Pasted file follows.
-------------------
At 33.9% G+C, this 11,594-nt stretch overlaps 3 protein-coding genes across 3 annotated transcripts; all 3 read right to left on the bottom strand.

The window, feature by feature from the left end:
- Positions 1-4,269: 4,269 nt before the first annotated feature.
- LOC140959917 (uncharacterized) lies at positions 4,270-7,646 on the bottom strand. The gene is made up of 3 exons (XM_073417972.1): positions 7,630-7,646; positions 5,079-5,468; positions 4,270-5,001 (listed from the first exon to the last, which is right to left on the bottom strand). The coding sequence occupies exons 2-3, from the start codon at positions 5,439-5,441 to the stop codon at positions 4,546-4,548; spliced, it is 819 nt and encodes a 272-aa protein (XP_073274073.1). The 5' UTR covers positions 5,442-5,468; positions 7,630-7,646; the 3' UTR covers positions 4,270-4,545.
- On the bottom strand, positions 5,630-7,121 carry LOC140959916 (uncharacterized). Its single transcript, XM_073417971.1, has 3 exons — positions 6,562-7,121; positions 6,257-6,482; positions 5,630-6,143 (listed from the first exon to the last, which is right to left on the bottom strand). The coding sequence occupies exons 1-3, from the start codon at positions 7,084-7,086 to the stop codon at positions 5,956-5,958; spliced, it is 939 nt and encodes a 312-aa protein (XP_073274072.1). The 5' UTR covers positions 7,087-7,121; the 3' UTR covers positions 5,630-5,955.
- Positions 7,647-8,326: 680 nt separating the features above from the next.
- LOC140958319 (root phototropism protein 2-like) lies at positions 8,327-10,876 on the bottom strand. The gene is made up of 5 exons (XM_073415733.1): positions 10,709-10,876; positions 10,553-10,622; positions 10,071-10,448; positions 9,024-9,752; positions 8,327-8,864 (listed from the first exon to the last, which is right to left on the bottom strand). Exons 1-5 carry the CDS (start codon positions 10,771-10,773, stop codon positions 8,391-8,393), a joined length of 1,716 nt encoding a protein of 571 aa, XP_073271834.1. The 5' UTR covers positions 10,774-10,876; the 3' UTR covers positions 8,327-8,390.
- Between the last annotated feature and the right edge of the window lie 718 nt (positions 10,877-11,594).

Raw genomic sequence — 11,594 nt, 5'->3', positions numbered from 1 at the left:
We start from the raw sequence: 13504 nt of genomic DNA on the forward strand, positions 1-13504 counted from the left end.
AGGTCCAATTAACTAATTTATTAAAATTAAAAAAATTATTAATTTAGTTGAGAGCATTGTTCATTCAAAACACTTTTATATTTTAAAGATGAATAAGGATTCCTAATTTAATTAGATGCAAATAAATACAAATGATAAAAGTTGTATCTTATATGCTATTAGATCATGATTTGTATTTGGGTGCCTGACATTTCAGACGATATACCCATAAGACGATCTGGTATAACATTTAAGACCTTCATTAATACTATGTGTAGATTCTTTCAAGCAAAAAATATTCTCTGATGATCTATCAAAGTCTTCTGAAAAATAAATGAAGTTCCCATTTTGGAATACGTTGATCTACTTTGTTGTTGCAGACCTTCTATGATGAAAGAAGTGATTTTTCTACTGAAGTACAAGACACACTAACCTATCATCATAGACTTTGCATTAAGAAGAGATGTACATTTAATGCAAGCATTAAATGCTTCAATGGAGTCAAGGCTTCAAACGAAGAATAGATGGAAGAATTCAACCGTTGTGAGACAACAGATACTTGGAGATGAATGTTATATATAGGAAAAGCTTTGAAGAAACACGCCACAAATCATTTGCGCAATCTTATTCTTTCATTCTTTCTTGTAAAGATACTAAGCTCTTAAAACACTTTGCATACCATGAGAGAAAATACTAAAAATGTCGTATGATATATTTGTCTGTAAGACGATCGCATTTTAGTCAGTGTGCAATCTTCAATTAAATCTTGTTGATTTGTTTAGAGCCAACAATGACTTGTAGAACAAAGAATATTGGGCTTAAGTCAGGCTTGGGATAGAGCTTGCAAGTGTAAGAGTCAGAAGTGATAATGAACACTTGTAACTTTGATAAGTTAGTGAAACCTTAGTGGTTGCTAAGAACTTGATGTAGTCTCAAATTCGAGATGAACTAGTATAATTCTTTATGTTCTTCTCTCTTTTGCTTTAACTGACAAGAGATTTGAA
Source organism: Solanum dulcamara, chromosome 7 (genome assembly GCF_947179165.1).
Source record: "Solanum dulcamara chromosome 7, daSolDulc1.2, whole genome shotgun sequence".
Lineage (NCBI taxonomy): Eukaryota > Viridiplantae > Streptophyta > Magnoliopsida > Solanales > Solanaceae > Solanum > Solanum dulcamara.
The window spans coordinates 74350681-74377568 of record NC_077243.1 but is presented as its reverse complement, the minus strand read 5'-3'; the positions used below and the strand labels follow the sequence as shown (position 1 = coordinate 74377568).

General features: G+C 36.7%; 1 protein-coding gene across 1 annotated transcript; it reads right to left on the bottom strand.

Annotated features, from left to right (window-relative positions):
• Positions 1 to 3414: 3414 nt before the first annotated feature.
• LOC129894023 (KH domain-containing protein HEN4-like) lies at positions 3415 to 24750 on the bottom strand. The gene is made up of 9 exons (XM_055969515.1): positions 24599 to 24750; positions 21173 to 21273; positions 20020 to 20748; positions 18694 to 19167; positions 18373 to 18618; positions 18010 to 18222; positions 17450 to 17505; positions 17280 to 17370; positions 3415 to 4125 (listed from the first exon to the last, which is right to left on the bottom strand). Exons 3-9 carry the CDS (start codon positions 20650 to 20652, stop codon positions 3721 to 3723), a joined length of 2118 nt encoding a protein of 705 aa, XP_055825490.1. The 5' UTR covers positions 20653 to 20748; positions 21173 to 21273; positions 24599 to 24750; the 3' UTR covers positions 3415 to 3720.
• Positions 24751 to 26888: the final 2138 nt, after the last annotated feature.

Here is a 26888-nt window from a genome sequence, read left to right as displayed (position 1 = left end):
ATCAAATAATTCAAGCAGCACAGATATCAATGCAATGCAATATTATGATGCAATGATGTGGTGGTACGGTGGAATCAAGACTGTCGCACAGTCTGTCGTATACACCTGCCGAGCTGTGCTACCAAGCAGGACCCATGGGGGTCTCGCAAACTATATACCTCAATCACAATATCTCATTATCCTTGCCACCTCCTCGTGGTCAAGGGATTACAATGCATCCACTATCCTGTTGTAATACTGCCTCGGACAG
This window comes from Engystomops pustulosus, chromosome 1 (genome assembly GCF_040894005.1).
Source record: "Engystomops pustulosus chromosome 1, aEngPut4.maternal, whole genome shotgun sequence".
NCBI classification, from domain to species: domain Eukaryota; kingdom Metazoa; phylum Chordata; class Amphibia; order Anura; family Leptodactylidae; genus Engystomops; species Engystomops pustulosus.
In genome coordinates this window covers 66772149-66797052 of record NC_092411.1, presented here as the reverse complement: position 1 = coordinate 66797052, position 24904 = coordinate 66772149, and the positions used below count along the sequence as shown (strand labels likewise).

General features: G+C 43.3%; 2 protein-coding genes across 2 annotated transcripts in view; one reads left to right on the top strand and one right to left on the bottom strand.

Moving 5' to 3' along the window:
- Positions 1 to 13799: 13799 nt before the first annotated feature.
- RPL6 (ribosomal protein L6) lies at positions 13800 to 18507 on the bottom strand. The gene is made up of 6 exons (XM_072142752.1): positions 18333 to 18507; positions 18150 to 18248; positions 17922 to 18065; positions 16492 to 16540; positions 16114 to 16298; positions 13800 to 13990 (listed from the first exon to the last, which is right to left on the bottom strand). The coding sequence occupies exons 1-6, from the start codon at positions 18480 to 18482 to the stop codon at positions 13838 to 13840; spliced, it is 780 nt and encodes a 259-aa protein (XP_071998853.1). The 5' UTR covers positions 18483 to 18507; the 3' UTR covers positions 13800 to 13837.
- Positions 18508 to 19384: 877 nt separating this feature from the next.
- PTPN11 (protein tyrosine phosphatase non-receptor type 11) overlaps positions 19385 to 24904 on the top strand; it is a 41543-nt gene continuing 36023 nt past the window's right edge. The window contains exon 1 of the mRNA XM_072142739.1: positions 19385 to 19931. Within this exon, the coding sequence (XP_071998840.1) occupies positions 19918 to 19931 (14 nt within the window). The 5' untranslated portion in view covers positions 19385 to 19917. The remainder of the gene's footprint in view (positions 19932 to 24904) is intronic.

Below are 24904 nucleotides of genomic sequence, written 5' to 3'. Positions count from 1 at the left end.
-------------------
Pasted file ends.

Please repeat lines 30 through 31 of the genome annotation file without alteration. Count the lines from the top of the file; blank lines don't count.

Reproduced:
- RPL6 (ribosomal protein L6) lies at positions 13800 to 18507 on the bottom strand. The gene is made up of 6 exons (XM_072142752.1): positions 18333 to 18507; positions 18150 to 18248; positions 17922 to 18065; positions 16492 to 16540; positions 16114 to 16298; positions 13800 to 13990 (listed from the first exon to the last, which is right to left on the bottom strand). The coding sequence occupies exons 1-6, from the start codon at positions 18480 to 18482 to the stop codon at positions 13838 to 13840; spliced, it is 780 nt and encodes a 259-aa protein (XP_071998853.1). The 5' UTR covers positions 18483 to 18507; the 3' UTR covers positions 13800 to 13837.
- Positions 18508 to 19384: 877 nt separating this feature from the next.